NEW YORK – Bernardo "MrEstrino" Polvo-Romero, a sophomore at Arizona State University, captured the first-ever eCOPA Coca-Cola crown last month following an action-packed finale at Microsoft’s new eSports studio overlooking 5th Avenue in Manhattan.
Polvo-Romero and three other finalists qualified for the Nov. 19 finals after advancing past more than 300 players from 74 U.S. colleges. "MrEstrino" took home a $5,000 scholarship and scored a wildcard berth in the EA Sports FIFA 17 Ultimate Team Regional Finals in March 2017.
Coke eSports partnered with EA Sports to create the first-ever eCOPA Coca-Cola tournament, bringing the name of the grassroots Copa Coca-Cola football (soccer) program to the gaming world. Microsoft/Xbox supplied the gaming hardware and location for the finals, and Battlefy hosted the six-week online qualifying tournament on its proprietary platform.
The finals were streamed online live on Twitch, and a two-hour wrap-up broadcast hosted by teen gaming social influencer Castro and U.S. soccer star and TV personality Jimmy Conrad can be viewed here:
“I couldn’t be happier at the outcome of this showcase, and look forward to working with Alban and the team at Coke to bring eCopa around the world,” said Brent Koning, FIFA commissioner for competitive gaming, EA SPORTS.
EA Sports FIFA is the world’s most popular football game, with more than 3.5 million daily players. Gamers hand-pick their teams, fantasy-league style, from real club rosters. Up to 80 percent of the game’s players, according to Alban Dechelotte, senior entertainment marketing manager at Coca-Cola – either play or have played football.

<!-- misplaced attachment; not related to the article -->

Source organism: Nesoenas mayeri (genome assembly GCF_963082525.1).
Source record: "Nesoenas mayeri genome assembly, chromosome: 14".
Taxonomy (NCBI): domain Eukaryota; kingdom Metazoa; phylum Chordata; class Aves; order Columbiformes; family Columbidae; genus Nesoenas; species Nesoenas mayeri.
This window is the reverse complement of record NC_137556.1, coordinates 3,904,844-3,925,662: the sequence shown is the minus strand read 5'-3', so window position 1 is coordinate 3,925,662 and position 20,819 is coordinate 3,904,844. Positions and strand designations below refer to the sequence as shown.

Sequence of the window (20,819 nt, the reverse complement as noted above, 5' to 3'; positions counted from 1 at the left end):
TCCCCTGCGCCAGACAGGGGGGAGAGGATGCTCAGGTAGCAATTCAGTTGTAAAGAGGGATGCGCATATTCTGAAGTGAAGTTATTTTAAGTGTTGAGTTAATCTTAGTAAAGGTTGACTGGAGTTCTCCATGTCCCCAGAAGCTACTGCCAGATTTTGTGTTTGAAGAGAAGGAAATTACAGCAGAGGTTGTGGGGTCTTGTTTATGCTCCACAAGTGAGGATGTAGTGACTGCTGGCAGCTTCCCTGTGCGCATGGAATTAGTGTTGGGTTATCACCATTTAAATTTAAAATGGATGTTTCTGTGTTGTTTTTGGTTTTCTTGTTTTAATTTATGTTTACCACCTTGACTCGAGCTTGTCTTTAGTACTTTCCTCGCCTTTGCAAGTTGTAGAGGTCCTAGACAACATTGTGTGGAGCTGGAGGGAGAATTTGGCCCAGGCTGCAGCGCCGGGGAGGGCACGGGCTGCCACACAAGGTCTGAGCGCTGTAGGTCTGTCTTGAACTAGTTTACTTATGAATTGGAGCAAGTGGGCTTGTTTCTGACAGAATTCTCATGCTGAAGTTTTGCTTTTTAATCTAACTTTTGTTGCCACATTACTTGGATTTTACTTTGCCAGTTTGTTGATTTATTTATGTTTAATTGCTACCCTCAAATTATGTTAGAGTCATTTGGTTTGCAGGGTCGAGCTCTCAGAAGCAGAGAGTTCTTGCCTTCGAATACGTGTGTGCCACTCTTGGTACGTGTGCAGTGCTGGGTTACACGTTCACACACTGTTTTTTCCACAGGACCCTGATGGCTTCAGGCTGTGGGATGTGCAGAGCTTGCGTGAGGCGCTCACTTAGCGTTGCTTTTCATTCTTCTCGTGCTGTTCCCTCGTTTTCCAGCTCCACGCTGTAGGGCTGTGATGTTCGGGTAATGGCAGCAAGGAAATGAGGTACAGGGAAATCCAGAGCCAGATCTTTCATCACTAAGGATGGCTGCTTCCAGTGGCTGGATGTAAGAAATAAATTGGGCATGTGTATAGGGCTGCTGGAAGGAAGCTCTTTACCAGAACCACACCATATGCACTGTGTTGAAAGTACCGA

“Fans of the game share a 360-passion for football – playing, watching and gaming,” he said.
Coke eSports, which has partnered with Riot Games to create immersive fan experiences for its League of Legends game, hopes to help EA Sports FIFA tap into the fast-growing world of eSports, which uses live-streaming technology and stadium-sized events to engage a global community of gamers and fans.
“The competitive mindset of gamers combined with live-streaming created eSports,” Dechelotte said. “With eSports, gamers are not only playing online against people they don’t know… they’re playing in front of people they don't’ know.
“If you compare eSports to traditional sports, there are more live sporting events than there are broadcasts. More people are attending baseball games, for example, than watching on TV or online. It’s the opposite with gaming. Live events are the pinnacle for eSports, whereas with traditional sports, broadcasts are the pinnacle.”
Coca-Cola has a longstanding connection to both the sport of football, through its sponsorship of the FIFA World Cup and grassroots programs like Copa Coca-Cola, and competitive gaming.
“Coke is football and Coke is gaming, so it made sense for us to partner with EA Sports FIFA at the beginning of their eSports journey,” said Dechelotte. “We hope to expand eCOPA Coca-Cola in the months and years to come.”
He hopes the tournament will create a path to the pros for amateur gamers, as the brand has done for the League of Legends community.
“Now, the stars are the players featured in the game,” he concluded. “We want to create stars out of the professional FIFA gamers.”
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